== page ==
Original article from Kent Live
Annie Brooker had recently moved to Devon from her home in Canterbury so she could look after her mum.
As she helped her make dinner in the cosy cottage, they both knew it would be the last meal they would have together.
The next morning Jane, 49, would stop eating and drinking – choosing to escape the pain of crippling multiple sclerosis by starving herself to death.
In the end, it would take 20 agonising days for Jane to die as Annie, 29, and her younger daughter Lilly, 24, took turns to be by her bedside.
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Jane had wanted to end her life in her own home, at a time of her choice, with her family around her.
It was a choice she had been campaigning for since her diagnosis more than a decade before.
Her girls say a law change would have spared the cruel days to come if Britain had similar death-with-dignity rules to ones in Switzerland.
Instead, Annie and Lilly could only watch in despair the once vibrant mum slipped slowly away.
They told the Daily Mirror they occasionally asked if she would like something to eat or drink, in the vain hope she would change her mind.
Annie, a write and formerly a lecturer in Canterbury, said: “I remember that last meal very well. We made quiche with roast potatoes and salad. We spent ages doing it together and really savoured the moments we had together.
“It felt very profound and beautiful but it also compounded how difficult it was to be in mum’s body. She couldn’t stand very well and couldn’t chew properly.
“We’d talked about taking mum to Dignitas in Switzerland but it cost thousands of pounds we didn’t have – and she had this deep desire to die at home.
The sisters are convinced their mum would have carried on longer had she known she had the legal right for a doctor to help her die when the time came.
“She didn’t see it was tenable to go on,” said Annie. “She didn’t see where there would ever be a point where she would hang on and someone would come in and make things comfortable for her. She wanted some control over when she went.”
Jane, an artist, became an advocate for the campaigning group Dignity in Dying after being diagnosed with progressive MS, an incurable illness that causes mobility problems, sight difficulties, muscle spasm and confusion.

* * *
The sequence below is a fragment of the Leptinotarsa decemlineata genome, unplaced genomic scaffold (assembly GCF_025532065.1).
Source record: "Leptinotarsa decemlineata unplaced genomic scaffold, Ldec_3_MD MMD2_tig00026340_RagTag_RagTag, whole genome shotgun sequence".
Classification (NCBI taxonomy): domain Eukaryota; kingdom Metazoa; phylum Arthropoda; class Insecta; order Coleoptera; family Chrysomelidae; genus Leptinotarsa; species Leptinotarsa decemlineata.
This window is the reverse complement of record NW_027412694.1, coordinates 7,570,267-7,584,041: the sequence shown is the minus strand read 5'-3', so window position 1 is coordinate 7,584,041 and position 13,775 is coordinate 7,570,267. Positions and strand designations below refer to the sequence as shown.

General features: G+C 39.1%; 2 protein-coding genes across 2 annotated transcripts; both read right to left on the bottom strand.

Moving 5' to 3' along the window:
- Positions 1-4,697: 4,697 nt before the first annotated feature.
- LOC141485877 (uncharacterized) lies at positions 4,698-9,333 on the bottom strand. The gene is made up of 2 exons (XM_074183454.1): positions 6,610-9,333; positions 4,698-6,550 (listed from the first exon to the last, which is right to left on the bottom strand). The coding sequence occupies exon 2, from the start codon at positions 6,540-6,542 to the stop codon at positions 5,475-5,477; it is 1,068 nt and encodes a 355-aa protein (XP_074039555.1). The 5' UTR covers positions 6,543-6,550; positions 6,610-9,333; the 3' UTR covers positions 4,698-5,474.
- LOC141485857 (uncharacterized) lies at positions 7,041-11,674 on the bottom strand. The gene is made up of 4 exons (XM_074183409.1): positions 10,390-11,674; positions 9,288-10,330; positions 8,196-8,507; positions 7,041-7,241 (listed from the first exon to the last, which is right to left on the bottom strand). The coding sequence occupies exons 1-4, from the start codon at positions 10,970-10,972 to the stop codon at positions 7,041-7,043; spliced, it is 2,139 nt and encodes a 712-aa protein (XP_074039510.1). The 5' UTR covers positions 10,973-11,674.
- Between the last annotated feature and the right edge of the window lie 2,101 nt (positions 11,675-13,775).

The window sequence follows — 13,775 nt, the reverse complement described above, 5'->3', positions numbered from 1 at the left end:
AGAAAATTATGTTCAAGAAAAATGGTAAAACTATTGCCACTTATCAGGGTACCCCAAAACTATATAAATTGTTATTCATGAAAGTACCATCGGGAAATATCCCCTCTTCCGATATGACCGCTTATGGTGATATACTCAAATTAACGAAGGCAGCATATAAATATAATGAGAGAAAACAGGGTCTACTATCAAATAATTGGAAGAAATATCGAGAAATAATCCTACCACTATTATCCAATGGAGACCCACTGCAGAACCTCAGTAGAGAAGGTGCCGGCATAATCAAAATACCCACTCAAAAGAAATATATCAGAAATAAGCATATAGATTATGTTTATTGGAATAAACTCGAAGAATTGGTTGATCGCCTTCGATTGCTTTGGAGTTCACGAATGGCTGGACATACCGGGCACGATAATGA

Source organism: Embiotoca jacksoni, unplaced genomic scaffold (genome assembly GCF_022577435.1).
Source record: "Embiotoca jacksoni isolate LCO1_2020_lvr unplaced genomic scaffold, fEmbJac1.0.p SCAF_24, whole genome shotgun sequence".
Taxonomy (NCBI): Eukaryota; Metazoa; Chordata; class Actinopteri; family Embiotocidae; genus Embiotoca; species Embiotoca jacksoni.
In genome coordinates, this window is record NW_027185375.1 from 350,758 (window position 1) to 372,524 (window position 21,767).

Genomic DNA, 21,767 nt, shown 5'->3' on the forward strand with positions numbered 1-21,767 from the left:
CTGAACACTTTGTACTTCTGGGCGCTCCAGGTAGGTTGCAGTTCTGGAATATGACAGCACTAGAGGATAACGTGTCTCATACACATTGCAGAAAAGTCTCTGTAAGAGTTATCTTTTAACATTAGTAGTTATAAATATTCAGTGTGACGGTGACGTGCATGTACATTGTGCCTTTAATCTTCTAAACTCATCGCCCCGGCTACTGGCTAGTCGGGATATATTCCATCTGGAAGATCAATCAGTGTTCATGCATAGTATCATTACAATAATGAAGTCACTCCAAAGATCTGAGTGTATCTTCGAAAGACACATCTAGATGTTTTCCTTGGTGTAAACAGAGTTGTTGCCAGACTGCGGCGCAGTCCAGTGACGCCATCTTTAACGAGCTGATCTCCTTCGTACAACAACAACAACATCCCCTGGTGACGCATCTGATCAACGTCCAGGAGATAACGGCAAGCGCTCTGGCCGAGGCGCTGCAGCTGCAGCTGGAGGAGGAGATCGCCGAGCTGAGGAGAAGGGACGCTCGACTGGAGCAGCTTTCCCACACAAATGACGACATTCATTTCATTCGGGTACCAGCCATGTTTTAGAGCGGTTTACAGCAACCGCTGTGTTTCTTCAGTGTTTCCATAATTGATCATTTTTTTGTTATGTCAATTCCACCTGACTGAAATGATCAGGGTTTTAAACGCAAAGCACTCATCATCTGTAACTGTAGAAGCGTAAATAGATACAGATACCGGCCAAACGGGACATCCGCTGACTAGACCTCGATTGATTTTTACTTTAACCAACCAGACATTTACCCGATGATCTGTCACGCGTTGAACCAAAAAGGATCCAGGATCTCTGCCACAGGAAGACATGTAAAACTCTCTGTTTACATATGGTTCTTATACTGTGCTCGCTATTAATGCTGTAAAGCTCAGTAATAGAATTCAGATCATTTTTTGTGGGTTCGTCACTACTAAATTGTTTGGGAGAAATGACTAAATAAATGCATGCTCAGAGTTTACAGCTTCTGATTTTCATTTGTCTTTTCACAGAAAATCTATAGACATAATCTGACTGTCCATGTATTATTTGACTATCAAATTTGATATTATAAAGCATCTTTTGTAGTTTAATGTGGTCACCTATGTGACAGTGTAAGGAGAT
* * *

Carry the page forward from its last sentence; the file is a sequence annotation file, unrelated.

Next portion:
In a haunting video filmed for the charity in 2014, she told how she faced a painful death, adding: “I don’t want to have to travel to a business estate in Switzerland to end my life.
"It’s only right that if we can chose everything else in our lives, I have the right to die here."
“You can’t take away the choice from people who need it most.” Now her taking up her fight, backing Dignity in Dying.
The campaign’s chair Baroness Molly Meacher last month started the first debate for five years on assisted dying after putting forward a bill in the Lords.
If passed in full, it would legalise it as a choice for terminally ill, mentally competent adults in their final months of life, provided two independent doctors and a High Court judge agree. Patients would be given a cocktail of drugs to put an end to slow, agonising deaths like Jane’s.
By January 2019, she relied on a wheelchair, had little control over one hand, problems holding herself upright, periods of vision loss and was in constant pain.
It was only when she asked a friend to look after her beloved dog Kai for a few days in September 2018 that Annie and Lilly realised her mum had made the decision to die.
Annie said: “She planned to start the process on her own without telling us and I only found out by accident when her friend got in touch about the dog. It raised an alarm with me.”
It was then Jane confided in her girls.
“It was a pretty awful conversation,” said Annie. “You love someone so much you don’t want them to be dead, but the other side of you doesn’t want them to be in pain. It’s such a contradiction. But we knew there was no cure for mum.”
Hoping that support would help Jane carry on, Annie quit her job as a lecturer in Canterbury and moved in with her. Lilly, a care worker, already lived nearby.
But Annie distinctly recalls the moment she realised she’d have to let her mum go as Jane wept in her arms on Christmas Eve.
Annie said: “Mum was in unbearable pain, she couldn’t move and was wailing. I was holding her. She slept most of Christmas Day. It was then she made the decision. We’d had long difficult conversations about what would happen. We knew there was no hope for mum.
“That lack of hope was difficult for her. She was a very hopeful person. At one point her hair had started falling out and she got interested in learning about wigs.
“Then she started losing teeth and learned to mould false ones. If something couldn’t be fixed, she fixed it herself. So when she said she was taking control we trusted her judgement.”
Lilly said: “Towards the end mum said ‘if I haven’t been given a choice on what my body does in life I’ll f***ing well have a choice of what it does in death’. The last few days she couldn’t talk, she’d groan, but she couldn’t open her eyes. It was horrifying.”
In the weeks leading up to Jane’s death in February 2019 the family made memories, including a day trip to Glastonbury.
Annie, now living in Bristol, said: “Mum made jewellery so we did that together. She was quite spiritual and had spent time in Glastonbury as a teenager. It was lovely to have that time with her.”
Now her determination lives on in the children she left behind, both backing the Campaign For Dignity in Dying.
The Folkestone wife of an MS sufferer who died at Dignitas backed their call yesterday.
Sandra, now 72, said: “Jane’s is such a tragic story. Andrew would have had a longer life had he been able to stay in his home.”
Meanwhile, Lilly sums up what inspires their battle in one sentence: “No kids should have to watch their mother die like that.”